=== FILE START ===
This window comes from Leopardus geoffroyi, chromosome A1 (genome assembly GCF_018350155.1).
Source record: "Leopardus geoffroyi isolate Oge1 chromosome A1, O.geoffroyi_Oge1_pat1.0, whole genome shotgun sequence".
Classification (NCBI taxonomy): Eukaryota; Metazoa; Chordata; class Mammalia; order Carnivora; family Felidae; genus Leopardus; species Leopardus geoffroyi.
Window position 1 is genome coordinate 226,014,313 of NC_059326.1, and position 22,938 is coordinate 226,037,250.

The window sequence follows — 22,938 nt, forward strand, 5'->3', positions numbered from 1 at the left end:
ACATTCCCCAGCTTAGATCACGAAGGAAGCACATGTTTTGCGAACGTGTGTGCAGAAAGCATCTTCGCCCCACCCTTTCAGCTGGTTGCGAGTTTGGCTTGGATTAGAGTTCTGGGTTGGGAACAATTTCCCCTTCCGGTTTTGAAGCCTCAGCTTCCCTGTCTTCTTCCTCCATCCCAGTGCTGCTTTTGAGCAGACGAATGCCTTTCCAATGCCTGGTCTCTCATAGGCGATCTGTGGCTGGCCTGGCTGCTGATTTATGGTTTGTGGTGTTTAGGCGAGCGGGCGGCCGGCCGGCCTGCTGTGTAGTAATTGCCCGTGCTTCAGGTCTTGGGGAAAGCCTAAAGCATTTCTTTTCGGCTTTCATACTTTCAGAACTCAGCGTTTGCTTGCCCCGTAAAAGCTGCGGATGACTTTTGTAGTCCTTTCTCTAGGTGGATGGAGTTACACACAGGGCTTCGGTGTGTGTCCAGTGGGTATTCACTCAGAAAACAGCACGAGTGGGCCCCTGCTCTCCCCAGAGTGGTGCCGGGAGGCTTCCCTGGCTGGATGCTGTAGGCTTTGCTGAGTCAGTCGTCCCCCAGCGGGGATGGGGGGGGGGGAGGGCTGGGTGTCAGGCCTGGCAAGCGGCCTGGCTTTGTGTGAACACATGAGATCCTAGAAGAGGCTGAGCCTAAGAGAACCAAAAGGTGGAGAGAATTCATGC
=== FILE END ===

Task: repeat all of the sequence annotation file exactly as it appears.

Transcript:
This window comes from Leopardus geoffroyi, chromosome A1 (genome assembly GCF_018350155.1).
Source record: "Leopardus geoffroyi isolate Oge1 chromosome A1, O.geoffroyi_Oge1_pat1.0, whole genome shotgun sequence".
Classification (NCBI taxonomy): Eukaryota; Metazoa; Chordata; class Mammalia; order Carnivora; family Felidae; genus Leopardus; species Leopardus geoffroyi.
Window position 1 is genome coordinate 226,014,313 of NC_059326.1, and position 22,938 is coordinate 226,037,250.

The window sequence follows — 22,938 nt, forward strand, 5'->3', positions numbered from 1 at the left end:
ACATTCCCCAGCTTAGATCACGAAGGAAGCACATGTTTTGCGAACGTGTGTGCAGAAAGCATCTTCGCCCCACCCTTTCAGCTGGTTGCGAGTTTGGCTTGGATTAGAGTTCTGGGTTGGGAACAATTTCCCCTTCCGGTTTTGAAGCCTCAGCTTCCCTGTCTTCTTCCTCCATCCCAGTGCTGCTTTTGAGCAGACGAATGCCTTTCCAATGCCTGGTCTCTCATAGGCGATCTGTGGCTGGCCTGGCTGCTGATTTATGGTTTGTGGTGTTTAGGCGAGCGGGCGGCCGGCCGGCCTGCTGTGTAGTAATTGCCCGTGCTTCAGGTCTTGGGGAAAGCCTAAAGCATTTCTTTTCGGCTTTCATACTTTCAGAACTCAGCGTTTGCTTGCCCCGTAAAAGCTGCGGATGACTTTTGTAGTCCTTTCTCTAGGTGGATGGAGTTACACACAGGGCTTCGGTGTGTGTCCAGTGGGTATTCACTCAGAAAACAGCACGAGTGGGCCCCTGCTCTCCCCAGAGTGGTGCCGGGAGGCTTCCCTGGCTGGATGCTGTAGGCTTTGCTGAGTCAGTCGTCCCCCAGCGGGGATGGGGGGGGGGGAGGGCTGGGTGTCAGGCCTGGCAAGCGGCCTGGCTTTGTGTGAACACATGAGATCCTAGAAGAGGCTGAGCCTAAGAGAACCAAAAGGTGGAGAGAATTCATGC